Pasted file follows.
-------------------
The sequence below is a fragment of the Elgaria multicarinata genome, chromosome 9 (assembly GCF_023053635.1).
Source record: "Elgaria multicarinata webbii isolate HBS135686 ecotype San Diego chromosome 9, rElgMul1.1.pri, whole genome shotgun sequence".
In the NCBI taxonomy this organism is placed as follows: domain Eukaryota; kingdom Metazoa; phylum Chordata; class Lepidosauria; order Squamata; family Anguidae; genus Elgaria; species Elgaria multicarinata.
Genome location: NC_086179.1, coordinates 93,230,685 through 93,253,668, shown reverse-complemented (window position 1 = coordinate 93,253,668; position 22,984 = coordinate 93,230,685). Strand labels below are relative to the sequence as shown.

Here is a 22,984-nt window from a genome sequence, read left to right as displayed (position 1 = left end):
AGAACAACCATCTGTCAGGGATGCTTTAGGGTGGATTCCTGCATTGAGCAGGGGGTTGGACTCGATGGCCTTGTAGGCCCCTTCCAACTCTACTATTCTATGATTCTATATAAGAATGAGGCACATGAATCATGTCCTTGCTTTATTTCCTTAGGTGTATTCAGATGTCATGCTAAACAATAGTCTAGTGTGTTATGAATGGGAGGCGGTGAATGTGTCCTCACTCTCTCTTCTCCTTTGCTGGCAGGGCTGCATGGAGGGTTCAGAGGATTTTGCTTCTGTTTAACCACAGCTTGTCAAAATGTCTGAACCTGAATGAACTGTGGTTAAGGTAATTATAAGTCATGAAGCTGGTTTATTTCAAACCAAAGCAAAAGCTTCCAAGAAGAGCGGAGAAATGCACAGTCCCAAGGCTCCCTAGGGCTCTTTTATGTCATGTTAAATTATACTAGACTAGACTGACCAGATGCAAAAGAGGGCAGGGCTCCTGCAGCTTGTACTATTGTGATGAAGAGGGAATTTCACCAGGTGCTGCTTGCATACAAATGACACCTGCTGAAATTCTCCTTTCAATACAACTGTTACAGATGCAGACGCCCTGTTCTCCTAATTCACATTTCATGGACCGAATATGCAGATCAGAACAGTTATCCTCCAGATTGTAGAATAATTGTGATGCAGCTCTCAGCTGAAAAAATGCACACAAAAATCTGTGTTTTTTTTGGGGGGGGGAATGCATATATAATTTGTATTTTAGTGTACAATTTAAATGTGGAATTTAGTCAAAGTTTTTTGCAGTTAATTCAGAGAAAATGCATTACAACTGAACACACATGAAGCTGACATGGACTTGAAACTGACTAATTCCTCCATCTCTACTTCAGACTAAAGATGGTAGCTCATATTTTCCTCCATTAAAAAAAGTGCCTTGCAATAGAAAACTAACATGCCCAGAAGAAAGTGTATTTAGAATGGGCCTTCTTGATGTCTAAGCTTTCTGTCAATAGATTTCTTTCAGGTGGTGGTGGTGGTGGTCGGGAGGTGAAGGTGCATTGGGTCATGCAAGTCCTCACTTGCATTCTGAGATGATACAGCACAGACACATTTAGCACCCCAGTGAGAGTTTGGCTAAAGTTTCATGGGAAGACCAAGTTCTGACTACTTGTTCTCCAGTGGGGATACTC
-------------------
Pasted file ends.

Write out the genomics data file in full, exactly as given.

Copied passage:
The sequence below is a fragment of the Elgaria multicarinata genome, chromosome 9 (assembly GCF_023053635.1).
Source record: "Elgaria multicarinata webbii isolate HBS135686 ecotype San Diego chromosome 9, rElgMul1.1.pri, whole genome shotgun sequence".
In the NCBI taxonomy this organism is placed as follows: domain Eukaryota; kingdom Metazoa; phylum Chordata; class Lepidosauria; order Squamata; family Anguidae; genus Elgaria; species Elgaria multicarinata.
Genome location: NC_086179.1, coordinates 93,230,685 through 93,253,668, shown reverse-complemented (window position 1 = coordinate 93,253,668; position 22,984 = coordinate 93,230,685). Strand labels below are relative to the sequence as shown.

Here is a 22,984-nt window from a genome sequence, read left to right as displayed (position 1 = left end):
AGAACAACCATCTGTCAGGGATGCTTTAGGGTGGATTCCTGCATTGAGCAGGGGGTTGGACTCGATGGCCTTGTAGGCCCCTTCCAACTCTACTATTCTATGATTCTATATAAGAATGAGGCACATGAATCATGTCCTTGCTTTATTTCCTTAGGTGTATTCAGATGTCATGCTAAACAATAGTCTAGTGTGTTATGAATGGGAGGCGGTGAATGTGTCCTCACTCTCTCTTCTCCTTTGCTGGCAGGGCTGCATGGAGGGTTCAGAGGATTTTGCTTCTGTTTAACCACAGCTTGTCAAAATGTCTGAACCTGAATGAACTGTGGTTAAGGTAATTATAAGTCATGAAGCTGGTTTATTTCAAACCAAAGCAAAAGCTTCCAAGAAGAGCGGAGAAATGCACAGTCCCAAGGCTCCCTAGGGCTCTTTTATGTCATGTTAAATTATACTAGACTAGACTGACCAGATGCAAAAGAGGGCAGGGCTCCTGCAGCTTGTACTATTGTGATGAAGAGGGAATTTCACCAGGTGCTGCTTGCATACAAATGACACCTGCTGAAATTCTCCTTTCAATACAACTGTTACAGATGCAGACGCCCTGTTCTCCTAATTCACATTTCATGGACCGAATATGCAGATCAGAACAGTTATCCTCCAGATTGTAGAATAATTGTGATGCAGCTCTCAGCTGAAAAAATGCACACAAAAATCTGTGTTTTTTTTGGGGGGGGGAATGCATATATAATTTGTATTTTAGTGTACAATTTAAATGTGGAATTTAGTCAAAGTTTTTTGCAGTTAATTCAGAGAAAATGCATTACAACTGAACACACATGAAGCTGACATGGACTTGAAACTGACTAATTCCTCCATCTCTACTTCAGACTAAAGATGGTAGCTCATATTTTCCTCCATTAAAAAAAGTGCCTTGCAATAGAAAACTAACATGCCCAGAAGAAAGTGTATTTAGAATGGGCCTTCTTGATGTCTAAGCTTTCTGTCAATAGATTTCTTTCAGGTGGTGGTGGTGGTGGTCGGGAGGTGAAGGTGCATTGGGTCATGCAAGTCCTCACTTGCATTCTGAGATGATACAGCACAGACACATTTAGCACCCCAGTGAGAGTTTGGCTAAAGTTTCATGGGAAGACCAAGTTCTGACTACTTGTTCTCCAGTGGGGATACTC